And when you speak to a mother about sleep, remember she does not need to be questioned or judged or expected to meet false standards of 'success.' Instead, offer her a cup of tea and cake and some conversation to bring a smile to her face.

That always worked for me.

Mom-tested products that help babies sleep better

Weighted sleep sack

Designed by a mama, parents swear by this weighted sleep sack. It mimics your hug to give your baby security and comfort that helps them get to sleep faster and stay asleep longer.

$79

Compact portable white noise machine

With three soothing options, this is a perfect solution to help your baby settle when naps are on the go, and it travels from stroller handle to nursery shelf with ease. Moms love how compact this noise machine is and that it can run all night with one charge.

$30

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One of the main reasons we launched the Motherly Shop is to help take some of that stress away. We've tracked down the best brands and products developed by people (and in many cases, women!) that truly work to serve the needs of real mamas, especially throughout the overwhelming transition into motherhood.

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Motherly editors’ 7 favorite hacks for organizing their diaper bags

Make frantically fishing around for a diaper a thing of the past!

As any parent knows, the term "diaper bag" only scratches the surface. In reality, this catchall holds so much more: a change of clothes, bottles, snacks, wipes and probably about a dozen more essential items.

Which makes finding the exact item you need, when you need it (read: A diaper when you're in public with a blowout on your hands) kind of tricky.

That's why organization is the name of the game when it comes to outings with your littles. We pooled the Motherly team of editors to learn some favorite hacks for organizing diaper bags. Here are our top tips.

1. Divide and conquer with small bags

Here's a tip we heard more than a few times: Use smaller storage bags to organize your stuff. Not only is this helpful for keeping related items together, but it can also help keep things from floating around in the expanse of the larger diaper bag. These bags don't have to be anything particularly fancy: an unused toiletry bag, pencil case or even plastic baggies will work.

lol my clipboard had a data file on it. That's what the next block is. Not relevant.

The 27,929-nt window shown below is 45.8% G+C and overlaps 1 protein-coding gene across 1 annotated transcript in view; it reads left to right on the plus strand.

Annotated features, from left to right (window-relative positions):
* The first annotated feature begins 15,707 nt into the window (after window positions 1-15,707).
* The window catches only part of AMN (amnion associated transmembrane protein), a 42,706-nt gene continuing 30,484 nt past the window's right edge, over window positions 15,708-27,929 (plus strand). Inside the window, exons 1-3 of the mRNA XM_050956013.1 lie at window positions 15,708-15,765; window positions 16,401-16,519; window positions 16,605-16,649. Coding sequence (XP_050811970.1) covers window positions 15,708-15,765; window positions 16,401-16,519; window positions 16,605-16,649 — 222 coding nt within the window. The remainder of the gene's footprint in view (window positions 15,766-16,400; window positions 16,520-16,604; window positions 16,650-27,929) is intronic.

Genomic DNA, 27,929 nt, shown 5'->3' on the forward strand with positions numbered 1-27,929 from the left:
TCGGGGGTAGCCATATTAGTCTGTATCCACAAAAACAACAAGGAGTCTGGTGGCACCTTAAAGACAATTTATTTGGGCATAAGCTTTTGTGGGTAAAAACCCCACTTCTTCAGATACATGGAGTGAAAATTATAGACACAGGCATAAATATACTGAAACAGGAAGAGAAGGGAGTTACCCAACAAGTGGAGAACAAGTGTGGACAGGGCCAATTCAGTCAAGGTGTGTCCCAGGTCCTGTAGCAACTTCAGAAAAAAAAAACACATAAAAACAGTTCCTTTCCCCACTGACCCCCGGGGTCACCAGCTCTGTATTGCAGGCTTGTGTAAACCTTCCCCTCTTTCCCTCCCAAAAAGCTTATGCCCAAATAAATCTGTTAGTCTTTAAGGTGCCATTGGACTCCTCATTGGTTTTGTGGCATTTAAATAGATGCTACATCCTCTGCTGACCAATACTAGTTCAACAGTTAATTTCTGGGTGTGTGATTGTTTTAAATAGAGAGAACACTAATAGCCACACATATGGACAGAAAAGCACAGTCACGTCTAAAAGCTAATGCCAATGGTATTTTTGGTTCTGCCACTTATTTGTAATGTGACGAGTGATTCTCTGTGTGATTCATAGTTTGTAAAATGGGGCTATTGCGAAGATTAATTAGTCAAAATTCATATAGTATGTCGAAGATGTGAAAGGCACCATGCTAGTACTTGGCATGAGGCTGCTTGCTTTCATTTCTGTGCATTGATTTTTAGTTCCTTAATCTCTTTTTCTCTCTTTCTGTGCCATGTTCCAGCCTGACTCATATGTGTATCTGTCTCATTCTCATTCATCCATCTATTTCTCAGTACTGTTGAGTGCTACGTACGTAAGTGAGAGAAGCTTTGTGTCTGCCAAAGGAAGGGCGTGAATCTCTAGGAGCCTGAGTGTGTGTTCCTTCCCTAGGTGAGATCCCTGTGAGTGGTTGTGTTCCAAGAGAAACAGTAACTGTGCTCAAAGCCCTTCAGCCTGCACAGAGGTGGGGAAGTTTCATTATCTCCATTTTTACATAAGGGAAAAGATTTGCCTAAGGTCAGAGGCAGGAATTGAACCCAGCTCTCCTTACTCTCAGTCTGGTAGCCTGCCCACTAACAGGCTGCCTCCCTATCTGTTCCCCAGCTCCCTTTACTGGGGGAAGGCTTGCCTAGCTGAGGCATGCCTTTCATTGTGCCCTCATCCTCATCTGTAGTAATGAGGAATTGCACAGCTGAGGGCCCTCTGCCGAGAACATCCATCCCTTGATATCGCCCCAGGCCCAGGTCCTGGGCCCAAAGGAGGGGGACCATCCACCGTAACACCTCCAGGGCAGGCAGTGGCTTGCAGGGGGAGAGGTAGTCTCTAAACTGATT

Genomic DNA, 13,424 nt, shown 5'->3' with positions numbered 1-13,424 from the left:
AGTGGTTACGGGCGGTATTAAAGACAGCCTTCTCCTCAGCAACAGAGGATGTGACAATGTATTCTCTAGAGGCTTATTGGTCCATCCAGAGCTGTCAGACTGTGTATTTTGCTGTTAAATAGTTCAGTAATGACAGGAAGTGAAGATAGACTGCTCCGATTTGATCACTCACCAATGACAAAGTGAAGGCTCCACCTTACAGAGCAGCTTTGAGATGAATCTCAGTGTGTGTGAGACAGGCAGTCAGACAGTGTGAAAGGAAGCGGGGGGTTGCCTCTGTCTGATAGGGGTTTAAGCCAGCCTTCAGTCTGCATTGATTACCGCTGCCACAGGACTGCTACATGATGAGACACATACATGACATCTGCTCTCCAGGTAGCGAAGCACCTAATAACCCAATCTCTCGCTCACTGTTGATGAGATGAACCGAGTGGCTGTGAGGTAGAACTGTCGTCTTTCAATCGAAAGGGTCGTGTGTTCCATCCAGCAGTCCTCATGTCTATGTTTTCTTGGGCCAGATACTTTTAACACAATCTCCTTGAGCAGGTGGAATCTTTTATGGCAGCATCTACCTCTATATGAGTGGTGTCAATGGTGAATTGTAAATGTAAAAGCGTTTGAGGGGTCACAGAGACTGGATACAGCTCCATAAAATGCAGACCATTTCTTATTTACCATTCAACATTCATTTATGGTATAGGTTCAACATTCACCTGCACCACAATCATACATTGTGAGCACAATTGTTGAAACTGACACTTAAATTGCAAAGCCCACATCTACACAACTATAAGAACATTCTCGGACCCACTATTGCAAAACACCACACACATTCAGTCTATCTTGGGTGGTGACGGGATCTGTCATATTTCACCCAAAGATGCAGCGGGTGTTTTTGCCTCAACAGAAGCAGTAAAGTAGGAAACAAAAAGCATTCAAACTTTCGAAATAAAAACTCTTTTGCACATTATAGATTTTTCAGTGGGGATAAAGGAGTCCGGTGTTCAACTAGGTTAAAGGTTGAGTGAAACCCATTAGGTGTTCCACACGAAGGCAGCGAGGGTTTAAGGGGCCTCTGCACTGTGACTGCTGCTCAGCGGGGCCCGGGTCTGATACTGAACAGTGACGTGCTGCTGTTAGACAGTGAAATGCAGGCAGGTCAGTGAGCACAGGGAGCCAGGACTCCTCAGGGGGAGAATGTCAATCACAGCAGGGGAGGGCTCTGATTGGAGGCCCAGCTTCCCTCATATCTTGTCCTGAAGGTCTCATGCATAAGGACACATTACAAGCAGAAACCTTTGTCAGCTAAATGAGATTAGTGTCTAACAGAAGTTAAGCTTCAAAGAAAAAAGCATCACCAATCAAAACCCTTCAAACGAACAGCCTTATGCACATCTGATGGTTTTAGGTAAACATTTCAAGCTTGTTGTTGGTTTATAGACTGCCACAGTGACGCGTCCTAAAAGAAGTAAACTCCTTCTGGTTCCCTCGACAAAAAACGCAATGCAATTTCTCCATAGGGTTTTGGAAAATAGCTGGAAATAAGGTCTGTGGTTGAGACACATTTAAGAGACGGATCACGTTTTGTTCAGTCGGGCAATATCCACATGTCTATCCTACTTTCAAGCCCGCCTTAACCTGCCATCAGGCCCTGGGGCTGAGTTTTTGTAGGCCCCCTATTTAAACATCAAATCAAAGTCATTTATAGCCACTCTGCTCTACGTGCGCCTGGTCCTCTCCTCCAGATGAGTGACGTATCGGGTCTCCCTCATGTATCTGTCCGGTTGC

2. Have an emergency changing kit

When you're dealing with a diaper blowout situation, it's not the time to go searching for a pack of wipes. Instead, assemble an emergency changing kit ahead of time by bundling a change of baby clothes, a fresh diaper, plenty of wipes and hand sanitizer in a bag you can quickly grab. We're partial to pop-top wipes that don't dry out or get dirty inside the diaper bag.

3. Simplify bottle prep

Organization isn't just being able to find what you need, but also having what you need. For formula-feeding on the go, keep an extra bottle with the formula you need measured out along with water to mix it up. You never know when your outing will take longer than expected—especially with a baby in the mix!

4. Get resealable snacks

When getting out with toddlers and older kids, snacks are the key to success. Still, it isn't fun to constantly dig crumbs out of the bottom of your diaper bag. Our editors love pouches with resealable caps and snacks that come in their own sealable containers. Travel-sized snacks like freeze-dried fruit crisps or meal-ready pouches can get an unfair reputation for being more expensive, but that isn't the case with the budget-friendly Comforts line.

5. Keep a carabiner on your keychain

You'll think a lot about what your child needs for an outing, but you can't forget this must-have: your keys. Add a carabiner to your keychain so you can hook them onto a loop inside your diaper bag. Trust us when we say it's a much better option than dumping out the bag's contents on your front step to find your house key!

6. Bundle your essentials

If your diaper bag doubles as your purse (and we bet it does) you're going to want easy access to your essentials, too. Dedicate a smaller storage bag of your diaper bag to items like your phone, wallet and lip balm. Then, when you're ready to transfer your items to a real purse, you don't have to look for them individually.

7. Keep wipes in an outer compartment

Baby wipes aren't just for diaper changes: They're also great for cleaning up messy faces, wiping off smudges, touching up your makeup and more. Since you'll be reaching for them time and time again, keep a container of sensitive baby wipes in an easily accessible outer compartment of your bag.

Another great tip? Shop the Comforts line on www.comfortsforbaby.com to find premium baby products for a fraction of competitors' prices. Or, follow @comfortsforbaby for more information!

This article was sponsored by The Kroger Co. Thank you for supporting the brands that supporting Motherly and mamas.